Incidentally, ENERGY STAR does not label dryers, but choosing a new dryer with a moisture sensor is a way to shut off the machine when clothes are dry, which saves energy over traditional timed settings. Also, there is nature’s clothes dryer – the sun. Provided you have no homeowner’s association covenants or city ordinances prohibiting clothes lines, and you have the space, hanging your clothes outside to dry on the line is the most energy efficient way to dry your clothing. Another option is a metal drying rack, especially if space is limited. They come in many sizes and styles, for both outdoor and indoor use.
Refrigerators are another big purchase that can consume a lot of energy. Some easy ways to improve your current refrigerator’s efficiency is to make sure the seals around the door are airtight and keeping cool air in, keep the fridge temperature set at 35-38° F, and if possible, place your fridge in a cool place away from heat sources like ovens, dishwashers and direct sunlight. Also, don’t have the refrigerator door open for longer than it takes to remove the beverage or food of your choice – you’re letting all the cold air out!
If your refrigerator has seen better days, there are a few things to keep in mind when shopping for a new one. Models with top-mounted freezers use 10–25% less energy than bottom-mount or side-by-side models. Larger fridges use more energy, and unless you need a lot of storage, choose more energy efficient 16-20 cubic feet models. Also features like automatic ice-makers and through-the-door dispensers increase energy use by 14–20%; those models also cost more. For more information on ENERGY STAR refrigerators, click here.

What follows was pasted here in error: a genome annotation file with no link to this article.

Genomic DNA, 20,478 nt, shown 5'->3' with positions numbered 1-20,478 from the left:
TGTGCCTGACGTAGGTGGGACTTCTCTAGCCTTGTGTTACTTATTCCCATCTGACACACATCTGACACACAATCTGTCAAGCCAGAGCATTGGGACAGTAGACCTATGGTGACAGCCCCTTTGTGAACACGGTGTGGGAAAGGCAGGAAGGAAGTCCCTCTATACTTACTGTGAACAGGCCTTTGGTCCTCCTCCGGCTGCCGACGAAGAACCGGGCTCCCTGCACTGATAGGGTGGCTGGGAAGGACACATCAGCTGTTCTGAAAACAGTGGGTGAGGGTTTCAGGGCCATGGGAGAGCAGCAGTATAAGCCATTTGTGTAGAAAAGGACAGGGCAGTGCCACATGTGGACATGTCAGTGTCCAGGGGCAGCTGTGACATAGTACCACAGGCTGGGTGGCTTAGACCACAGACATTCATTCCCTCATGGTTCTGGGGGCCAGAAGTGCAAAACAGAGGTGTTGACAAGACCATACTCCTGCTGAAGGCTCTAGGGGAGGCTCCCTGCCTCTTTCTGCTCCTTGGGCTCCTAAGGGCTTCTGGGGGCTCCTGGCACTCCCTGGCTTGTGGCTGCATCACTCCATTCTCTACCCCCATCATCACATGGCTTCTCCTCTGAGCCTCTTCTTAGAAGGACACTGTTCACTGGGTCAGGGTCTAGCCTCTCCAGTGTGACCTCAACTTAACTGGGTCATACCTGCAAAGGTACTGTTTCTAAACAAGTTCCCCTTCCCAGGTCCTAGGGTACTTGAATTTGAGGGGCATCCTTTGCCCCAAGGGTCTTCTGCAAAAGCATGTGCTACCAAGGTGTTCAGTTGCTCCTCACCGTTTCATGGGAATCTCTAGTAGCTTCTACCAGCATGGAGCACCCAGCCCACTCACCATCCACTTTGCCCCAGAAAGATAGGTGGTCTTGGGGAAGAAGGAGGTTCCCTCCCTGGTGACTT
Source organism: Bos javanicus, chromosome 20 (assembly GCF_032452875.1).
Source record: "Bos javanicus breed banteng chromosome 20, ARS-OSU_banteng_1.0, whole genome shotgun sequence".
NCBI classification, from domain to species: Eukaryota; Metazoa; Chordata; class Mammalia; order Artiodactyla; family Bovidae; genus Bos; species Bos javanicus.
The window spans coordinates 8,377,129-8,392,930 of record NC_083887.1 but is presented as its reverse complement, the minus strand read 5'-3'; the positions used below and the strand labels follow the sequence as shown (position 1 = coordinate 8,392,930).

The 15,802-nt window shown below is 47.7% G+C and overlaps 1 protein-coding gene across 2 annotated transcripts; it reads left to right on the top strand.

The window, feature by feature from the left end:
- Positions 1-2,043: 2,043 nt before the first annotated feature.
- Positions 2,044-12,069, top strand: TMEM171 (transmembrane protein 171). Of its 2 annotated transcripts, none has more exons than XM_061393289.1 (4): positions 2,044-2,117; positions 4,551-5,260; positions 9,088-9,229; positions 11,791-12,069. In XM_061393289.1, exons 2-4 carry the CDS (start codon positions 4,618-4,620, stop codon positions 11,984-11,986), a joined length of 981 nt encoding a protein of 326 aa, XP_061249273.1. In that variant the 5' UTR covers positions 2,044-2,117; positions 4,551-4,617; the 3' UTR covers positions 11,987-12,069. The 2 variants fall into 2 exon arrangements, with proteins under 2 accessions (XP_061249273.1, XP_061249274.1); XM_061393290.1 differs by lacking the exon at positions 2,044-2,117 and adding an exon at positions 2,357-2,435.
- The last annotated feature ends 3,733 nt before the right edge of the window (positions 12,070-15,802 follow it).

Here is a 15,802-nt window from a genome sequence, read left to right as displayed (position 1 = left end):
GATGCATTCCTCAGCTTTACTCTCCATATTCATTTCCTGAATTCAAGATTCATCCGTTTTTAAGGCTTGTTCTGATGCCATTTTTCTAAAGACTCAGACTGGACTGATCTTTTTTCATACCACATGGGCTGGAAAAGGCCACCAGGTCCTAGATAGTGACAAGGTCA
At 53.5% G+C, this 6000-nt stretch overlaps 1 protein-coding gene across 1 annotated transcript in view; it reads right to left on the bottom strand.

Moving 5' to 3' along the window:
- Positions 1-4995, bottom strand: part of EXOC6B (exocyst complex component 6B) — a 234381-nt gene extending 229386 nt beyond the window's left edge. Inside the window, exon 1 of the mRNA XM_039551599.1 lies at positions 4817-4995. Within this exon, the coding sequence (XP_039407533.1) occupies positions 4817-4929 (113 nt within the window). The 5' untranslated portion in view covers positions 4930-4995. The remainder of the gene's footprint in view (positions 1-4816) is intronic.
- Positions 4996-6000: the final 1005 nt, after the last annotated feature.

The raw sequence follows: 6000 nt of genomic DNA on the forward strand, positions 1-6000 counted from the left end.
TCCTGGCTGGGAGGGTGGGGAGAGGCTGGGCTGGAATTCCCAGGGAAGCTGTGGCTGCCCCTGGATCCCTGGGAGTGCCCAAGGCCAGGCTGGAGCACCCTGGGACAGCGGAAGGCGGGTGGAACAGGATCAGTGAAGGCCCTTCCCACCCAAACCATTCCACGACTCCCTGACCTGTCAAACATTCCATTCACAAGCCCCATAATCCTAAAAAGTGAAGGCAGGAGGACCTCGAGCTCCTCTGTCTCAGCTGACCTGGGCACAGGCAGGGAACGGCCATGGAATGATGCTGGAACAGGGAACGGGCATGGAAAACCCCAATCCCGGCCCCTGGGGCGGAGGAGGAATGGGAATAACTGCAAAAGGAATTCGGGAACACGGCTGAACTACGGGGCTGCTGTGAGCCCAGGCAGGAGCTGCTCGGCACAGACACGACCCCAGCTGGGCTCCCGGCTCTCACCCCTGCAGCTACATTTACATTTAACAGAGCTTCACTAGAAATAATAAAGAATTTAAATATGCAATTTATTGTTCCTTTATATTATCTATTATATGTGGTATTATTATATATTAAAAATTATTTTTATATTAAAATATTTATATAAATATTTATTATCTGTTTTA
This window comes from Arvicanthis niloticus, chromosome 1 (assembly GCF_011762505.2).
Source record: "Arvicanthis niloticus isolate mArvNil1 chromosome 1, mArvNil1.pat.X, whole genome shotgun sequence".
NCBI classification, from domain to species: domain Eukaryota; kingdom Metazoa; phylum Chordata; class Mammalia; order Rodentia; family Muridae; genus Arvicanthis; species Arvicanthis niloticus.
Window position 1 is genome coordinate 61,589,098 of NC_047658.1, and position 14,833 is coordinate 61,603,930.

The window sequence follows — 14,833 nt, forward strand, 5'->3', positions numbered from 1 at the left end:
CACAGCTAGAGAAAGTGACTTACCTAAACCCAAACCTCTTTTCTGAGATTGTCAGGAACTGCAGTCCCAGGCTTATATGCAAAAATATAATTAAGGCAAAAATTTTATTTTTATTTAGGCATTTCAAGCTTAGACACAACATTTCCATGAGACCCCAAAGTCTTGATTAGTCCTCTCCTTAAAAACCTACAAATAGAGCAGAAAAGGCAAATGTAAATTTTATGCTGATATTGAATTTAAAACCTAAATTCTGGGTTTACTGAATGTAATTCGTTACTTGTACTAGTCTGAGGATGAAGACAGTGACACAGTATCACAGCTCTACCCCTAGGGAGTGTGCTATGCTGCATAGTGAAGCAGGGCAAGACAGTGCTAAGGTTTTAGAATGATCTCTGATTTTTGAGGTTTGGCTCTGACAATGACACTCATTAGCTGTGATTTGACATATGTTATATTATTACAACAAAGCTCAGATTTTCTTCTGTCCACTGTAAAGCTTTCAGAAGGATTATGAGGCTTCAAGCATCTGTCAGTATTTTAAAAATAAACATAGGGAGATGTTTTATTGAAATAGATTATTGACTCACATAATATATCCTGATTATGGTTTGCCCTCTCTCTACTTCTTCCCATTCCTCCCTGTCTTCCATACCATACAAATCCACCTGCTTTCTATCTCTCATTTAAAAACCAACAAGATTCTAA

Choosing the right appliances, and performing routine maintenance, are important ways to make you home more energy efficient. Buying appliances like HVAC units, water heaters, washing machines and refrigerators are large investments that should last for many years, if not decades. Remember to do your research to find the best products for your and your family’s needs and budget, because you’ll be living with these products for a while.
For more information and tips on energy efficient appliances, please visit:
The Department of Energy’s Energy Efficiency and Renewable Energy website: www.energysavers.gov
The Energy Star program website: www.energystar.gov